Biologics are often prescribed together with other medications, such as methotrexate, pain medications, or corticosteroids, and do not seem to interact with most drugs. But it’s important to note that there is little research on how the biologics interact with other drugs. Biologics, however, should never be taken together with other biologics, as this can increase the risk of severe adverse effects.
Because biologics affect your immune system, it is recommended that you should not be immunized with ‘live’ vaccines, such as the yellow fever vaccine, while you are on biologic therapy. In certain situations, however, a live vaccine may be necessary (for example, rubella immunization in women of childbearing age). You should discuss the possible risks and benefits of immunizations with your doctor. Other vaccines, such as flu vaccines (but not the nasal flu vaccine, FluMist, which contains live virus), are safe, and can be administered with biologic medications. But read the package insert of the biologic you are taking, and also discuss with your doctor any vaccines you plan to take.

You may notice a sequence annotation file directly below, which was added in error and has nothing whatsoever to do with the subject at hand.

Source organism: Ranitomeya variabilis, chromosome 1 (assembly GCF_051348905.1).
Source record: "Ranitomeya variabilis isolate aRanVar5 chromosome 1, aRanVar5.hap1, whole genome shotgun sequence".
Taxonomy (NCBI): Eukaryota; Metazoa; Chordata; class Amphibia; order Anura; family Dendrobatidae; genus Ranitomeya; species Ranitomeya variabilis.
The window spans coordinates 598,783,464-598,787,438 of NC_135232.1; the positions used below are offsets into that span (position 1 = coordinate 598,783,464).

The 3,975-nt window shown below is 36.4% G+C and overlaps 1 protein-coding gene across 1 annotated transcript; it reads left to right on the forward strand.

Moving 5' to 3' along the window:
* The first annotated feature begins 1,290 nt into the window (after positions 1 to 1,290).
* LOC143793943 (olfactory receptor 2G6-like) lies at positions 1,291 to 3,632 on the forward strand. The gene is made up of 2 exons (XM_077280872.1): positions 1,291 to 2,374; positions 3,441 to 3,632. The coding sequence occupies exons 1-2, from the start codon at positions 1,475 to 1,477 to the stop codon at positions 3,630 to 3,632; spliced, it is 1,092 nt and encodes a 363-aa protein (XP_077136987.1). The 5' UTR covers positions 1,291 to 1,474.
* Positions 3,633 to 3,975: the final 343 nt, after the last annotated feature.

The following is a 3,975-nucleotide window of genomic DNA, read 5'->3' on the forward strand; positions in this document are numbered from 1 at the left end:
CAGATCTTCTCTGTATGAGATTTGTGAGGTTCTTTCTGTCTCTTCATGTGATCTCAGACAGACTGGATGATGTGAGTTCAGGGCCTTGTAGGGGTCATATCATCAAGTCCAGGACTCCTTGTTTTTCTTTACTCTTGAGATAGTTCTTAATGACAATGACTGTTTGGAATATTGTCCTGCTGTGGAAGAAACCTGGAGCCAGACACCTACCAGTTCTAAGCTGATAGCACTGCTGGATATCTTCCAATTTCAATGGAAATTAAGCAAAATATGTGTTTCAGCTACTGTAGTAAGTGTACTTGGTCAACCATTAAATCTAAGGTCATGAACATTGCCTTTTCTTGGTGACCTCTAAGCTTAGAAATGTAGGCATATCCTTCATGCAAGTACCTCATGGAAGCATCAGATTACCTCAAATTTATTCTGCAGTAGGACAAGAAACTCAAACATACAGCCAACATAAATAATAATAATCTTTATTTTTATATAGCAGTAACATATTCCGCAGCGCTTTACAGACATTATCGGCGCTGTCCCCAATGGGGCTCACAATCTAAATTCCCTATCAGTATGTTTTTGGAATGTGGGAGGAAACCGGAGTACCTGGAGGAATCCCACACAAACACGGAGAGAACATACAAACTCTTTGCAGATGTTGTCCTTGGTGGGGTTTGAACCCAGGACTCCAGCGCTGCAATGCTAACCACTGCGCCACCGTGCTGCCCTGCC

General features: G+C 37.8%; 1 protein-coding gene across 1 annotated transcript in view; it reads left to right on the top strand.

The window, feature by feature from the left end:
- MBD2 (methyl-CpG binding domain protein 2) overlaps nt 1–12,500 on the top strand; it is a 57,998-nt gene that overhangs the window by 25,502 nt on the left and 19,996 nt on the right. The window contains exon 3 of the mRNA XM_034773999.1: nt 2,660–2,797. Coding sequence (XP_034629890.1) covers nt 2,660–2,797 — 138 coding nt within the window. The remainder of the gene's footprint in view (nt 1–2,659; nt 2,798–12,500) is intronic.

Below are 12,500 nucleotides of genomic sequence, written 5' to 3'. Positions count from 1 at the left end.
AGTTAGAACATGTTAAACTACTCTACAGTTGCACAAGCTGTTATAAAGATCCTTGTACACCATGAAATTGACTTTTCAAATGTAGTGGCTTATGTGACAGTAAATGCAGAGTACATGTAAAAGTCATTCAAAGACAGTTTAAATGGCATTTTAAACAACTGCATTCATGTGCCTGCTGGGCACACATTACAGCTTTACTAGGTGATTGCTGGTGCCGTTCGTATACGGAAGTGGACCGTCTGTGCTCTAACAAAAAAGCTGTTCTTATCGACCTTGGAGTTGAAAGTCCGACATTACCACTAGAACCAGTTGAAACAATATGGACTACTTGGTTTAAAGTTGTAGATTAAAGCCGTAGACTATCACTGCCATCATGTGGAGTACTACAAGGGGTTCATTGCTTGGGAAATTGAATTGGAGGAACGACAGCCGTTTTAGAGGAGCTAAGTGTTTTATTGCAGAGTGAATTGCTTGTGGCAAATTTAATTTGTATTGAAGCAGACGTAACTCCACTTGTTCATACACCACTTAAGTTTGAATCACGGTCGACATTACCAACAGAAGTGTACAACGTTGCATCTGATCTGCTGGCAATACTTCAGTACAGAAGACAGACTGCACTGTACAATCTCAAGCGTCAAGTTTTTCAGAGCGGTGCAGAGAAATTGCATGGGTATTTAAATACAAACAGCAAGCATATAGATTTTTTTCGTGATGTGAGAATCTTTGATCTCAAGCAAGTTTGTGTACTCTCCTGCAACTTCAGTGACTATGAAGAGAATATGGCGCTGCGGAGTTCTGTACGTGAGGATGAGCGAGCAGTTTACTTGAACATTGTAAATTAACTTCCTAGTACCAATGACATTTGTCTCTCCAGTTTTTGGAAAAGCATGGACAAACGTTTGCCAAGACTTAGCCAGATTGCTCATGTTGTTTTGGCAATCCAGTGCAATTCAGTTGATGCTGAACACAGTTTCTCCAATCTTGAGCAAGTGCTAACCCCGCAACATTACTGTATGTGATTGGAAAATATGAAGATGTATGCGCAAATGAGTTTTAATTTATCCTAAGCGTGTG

Age, Race, and Gender Differences
People older than 65 and various ethnic groups have been underrepresented in most studies of biologics. Still, the existing evidence does not indicate that any biologic is more or less effective in older patients, people of any particular race or gender, or in patients who have other diseases.
The risk of biologics to unborn babies is unknown. Women of childbearing age should use contraception while on biologics. If you are planning to become pregnant, talk with your doctor about when to stop using contraception and biologics. The labeling of biologics advises these medications not be used by pregnant women unless necessary.
Exercise can also help. Studies show that exercise programs improve the function of people with rheumatoid arthritis. These programs are typically recommended as a complement to, not a replacement for, medications.
Consumer Reports. Using biologic drugs to treat rheumatoid arthritis. Comparing effectiveness, safety, side effects, and price. Published March 2013.